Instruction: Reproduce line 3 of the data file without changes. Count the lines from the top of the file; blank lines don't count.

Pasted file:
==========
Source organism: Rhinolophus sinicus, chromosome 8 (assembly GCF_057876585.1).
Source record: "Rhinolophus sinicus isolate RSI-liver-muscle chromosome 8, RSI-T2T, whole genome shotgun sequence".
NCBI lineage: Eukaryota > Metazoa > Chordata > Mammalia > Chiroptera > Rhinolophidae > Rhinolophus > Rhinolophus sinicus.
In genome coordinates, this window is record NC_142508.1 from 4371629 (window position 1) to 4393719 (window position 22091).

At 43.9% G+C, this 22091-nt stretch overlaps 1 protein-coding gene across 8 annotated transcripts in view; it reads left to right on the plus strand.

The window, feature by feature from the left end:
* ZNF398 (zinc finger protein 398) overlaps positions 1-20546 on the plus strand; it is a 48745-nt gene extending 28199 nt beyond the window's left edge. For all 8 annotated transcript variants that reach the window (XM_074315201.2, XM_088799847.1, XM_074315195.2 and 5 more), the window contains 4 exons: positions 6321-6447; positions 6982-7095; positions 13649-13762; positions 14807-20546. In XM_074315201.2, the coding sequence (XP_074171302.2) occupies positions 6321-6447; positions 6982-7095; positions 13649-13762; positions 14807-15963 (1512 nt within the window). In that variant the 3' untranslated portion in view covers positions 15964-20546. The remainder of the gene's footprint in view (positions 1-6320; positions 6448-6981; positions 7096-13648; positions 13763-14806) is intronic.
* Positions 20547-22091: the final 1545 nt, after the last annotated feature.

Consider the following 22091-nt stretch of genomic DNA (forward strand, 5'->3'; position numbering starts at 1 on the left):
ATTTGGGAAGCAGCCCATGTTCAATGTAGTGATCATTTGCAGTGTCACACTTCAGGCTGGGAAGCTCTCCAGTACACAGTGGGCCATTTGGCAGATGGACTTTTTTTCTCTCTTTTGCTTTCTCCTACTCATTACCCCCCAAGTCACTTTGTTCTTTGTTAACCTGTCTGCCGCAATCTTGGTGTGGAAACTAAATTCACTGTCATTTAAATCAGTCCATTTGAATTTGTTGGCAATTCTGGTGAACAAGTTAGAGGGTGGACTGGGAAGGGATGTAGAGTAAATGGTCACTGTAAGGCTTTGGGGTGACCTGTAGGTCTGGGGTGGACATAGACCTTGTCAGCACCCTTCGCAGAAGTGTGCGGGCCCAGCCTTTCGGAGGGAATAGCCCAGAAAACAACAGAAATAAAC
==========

NCBI lineage: Eukaryota > Metazoa > Chordata > Mammalia > Chiroptera > Rhinolophidae > Rhinolophus > Rhinolophus sinicus.